The covers were clearly meant to attract your attention and often had very little relevance to the text inside the covers! Jack Vance had some great works of fiction that were strangely decorated by those covers. All in good fun though. Thanks for the links, I'll check them out.

That's what I thought of too, when I read about your meringue efforts. Too clever! Omelets are the best way to eat eggs. Yum, you are definitely onto a winner with those. I read that the UK chef Gordon Ramsay often tested his potential chefs by getting them to make an omelet with the thinking being if they can get the basics right then...

Don't bag off the Anzac or Lamington unless you've tried it! hehe! My thinking with the lamington is that it requires a cut in the middle of the sponge to have a layer of quality jam to be under serious consideration. Your mission should you choose to accept it is...

No no, that is a perfectly fine response. Unless you know what the gold standard is, how do you know when you have achieved excellence? We are definitely straying into the realms of philosophy here, don't you think?

Who knows why chickens do what they do. Do you know that this morning I went to check and see what 17 chickens can produce and only got 2 eggs. A stern lecture was in order but they never responded which was slightly annoying. If they were graded a la school reports, I'd give them the comment: "The chickens have put in a conscientious effort, but overall I felt they could do better".

Your chickens are punching well above their weight.

Yeah, March - like September here - may be the go for you. I'm constantly amazed by the parallels between your climate and here. It is uncanny.

Cheers

Chris

Cherokee Organics said...

Hi Lewis,

Yeah, I feel for them too. As an interesting side note, I had to contact many people in that part of the continent today to ask for payment and I employed the utmost of diplomacy skills and asked them how they were doing etc. The stories were all very interesting and it was a pleasure to hear how the people up that way were mostly prepared and toughed it out. Quite a few of them told me that the damage looked worse in the media than it actually was on the ground. Still, I don't know as someone who may have to deal with major disaster sooner or later perhaps I'm overly sensitive to their plight?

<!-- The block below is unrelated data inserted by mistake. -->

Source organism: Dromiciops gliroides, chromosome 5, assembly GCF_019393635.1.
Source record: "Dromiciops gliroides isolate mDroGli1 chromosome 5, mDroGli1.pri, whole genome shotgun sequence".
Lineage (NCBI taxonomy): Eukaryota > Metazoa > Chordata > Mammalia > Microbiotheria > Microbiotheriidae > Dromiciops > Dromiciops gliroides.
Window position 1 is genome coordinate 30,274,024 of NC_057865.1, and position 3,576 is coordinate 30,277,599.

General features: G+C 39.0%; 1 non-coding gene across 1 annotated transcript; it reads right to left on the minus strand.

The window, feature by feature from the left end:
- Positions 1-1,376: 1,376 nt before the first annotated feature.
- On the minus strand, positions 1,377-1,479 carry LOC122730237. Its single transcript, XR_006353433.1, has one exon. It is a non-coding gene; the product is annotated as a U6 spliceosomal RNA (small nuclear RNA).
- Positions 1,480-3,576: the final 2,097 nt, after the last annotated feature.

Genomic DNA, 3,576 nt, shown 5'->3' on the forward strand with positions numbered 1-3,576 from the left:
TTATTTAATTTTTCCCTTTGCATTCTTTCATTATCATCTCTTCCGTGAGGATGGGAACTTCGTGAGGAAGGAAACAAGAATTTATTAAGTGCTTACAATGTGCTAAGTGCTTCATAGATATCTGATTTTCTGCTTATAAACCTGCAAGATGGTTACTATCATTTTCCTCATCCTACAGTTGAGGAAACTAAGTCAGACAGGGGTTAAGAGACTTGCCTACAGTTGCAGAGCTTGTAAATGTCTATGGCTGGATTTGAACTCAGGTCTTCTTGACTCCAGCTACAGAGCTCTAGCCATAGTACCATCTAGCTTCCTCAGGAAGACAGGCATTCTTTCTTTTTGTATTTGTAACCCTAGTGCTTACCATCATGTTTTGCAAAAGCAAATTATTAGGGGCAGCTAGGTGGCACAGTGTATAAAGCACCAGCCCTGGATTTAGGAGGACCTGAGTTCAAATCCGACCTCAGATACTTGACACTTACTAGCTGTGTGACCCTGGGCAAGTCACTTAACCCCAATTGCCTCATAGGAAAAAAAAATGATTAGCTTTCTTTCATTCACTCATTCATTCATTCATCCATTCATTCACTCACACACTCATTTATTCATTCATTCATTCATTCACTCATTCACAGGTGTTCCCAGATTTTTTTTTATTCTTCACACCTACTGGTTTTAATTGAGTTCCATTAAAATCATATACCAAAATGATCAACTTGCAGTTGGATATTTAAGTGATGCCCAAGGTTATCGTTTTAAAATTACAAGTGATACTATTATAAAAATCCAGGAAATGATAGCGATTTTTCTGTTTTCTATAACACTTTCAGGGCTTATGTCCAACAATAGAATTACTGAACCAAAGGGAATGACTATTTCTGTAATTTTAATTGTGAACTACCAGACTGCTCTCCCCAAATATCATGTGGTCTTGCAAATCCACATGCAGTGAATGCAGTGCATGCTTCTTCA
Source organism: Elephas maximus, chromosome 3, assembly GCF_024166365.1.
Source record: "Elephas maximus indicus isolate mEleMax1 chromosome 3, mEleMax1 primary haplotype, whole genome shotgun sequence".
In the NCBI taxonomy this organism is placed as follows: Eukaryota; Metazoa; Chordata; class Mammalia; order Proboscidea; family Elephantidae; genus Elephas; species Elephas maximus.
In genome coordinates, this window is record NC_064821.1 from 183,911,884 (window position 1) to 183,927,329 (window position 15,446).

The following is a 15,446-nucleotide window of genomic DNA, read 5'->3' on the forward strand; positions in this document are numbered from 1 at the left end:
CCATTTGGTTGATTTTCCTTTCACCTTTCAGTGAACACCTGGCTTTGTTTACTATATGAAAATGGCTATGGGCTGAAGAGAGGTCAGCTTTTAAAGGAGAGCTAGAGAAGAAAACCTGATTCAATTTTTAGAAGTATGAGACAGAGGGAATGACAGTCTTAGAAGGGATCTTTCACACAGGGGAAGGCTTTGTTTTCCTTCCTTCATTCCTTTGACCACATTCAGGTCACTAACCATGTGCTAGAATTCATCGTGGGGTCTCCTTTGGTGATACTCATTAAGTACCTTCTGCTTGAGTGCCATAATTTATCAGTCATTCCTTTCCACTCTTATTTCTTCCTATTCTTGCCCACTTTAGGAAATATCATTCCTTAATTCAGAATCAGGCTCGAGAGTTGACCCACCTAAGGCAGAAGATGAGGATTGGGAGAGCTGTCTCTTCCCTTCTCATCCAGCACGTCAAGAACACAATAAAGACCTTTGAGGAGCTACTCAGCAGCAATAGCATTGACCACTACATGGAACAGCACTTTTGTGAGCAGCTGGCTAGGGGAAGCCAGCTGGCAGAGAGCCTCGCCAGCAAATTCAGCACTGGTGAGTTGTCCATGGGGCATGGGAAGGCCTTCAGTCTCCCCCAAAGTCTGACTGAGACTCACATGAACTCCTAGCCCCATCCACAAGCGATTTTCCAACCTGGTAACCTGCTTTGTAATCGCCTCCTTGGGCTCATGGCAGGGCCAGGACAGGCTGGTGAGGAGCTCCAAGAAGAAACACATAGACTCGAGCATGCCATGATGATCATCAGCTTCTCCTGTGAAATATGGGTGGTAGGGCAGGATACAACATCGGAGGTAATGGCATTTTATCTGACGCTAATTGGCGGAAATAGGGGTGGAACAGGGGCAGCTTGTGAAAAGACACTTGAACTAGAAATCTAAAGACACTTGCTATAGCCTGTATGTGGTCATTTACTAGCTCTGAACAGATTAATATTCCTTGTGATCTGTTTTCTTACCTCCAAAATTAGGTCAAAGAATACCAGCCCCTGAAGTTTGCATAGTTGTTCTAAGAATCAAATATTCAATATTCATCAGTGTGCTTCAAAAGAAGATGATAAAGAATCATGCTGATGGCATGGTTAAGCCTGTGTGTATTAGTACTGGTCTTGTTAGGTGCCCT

Just had to sort out some chicken foolishness...

Cherokee Organics said...

cont...

Yeah, the high winds really knock over trees, which in turn take a long time to clean up. It is no small matter doing that sort of work.

Glad to hear that you succumbed to the temptation! How awesome was that concept. Sharknado - nuff said! hehe. It is just so wrong, the whole thing is completely funny. On a serious note, the speculation was that the Great White shark on the beach was already dead prior to the beaching.

Many thanks. The spider was a ripper shot. I had to climb up on a small step ladder and do a manual focus. How good are the sunsets too? That spider had been there for months too just getting bigger and bigger. Who knows where it goes when it rains, but it always seems to come back. At one point it had a little friend, but I think she ate it...

Of course be prepared and that is excellent advice! Nice work too, because when I'm in the city waiting for people, I pull out a book find a good cafe and enjoy a coffee and cake and simply indulge in the sheer pleasure of reading. I've been to places in books that I may never see in the real world.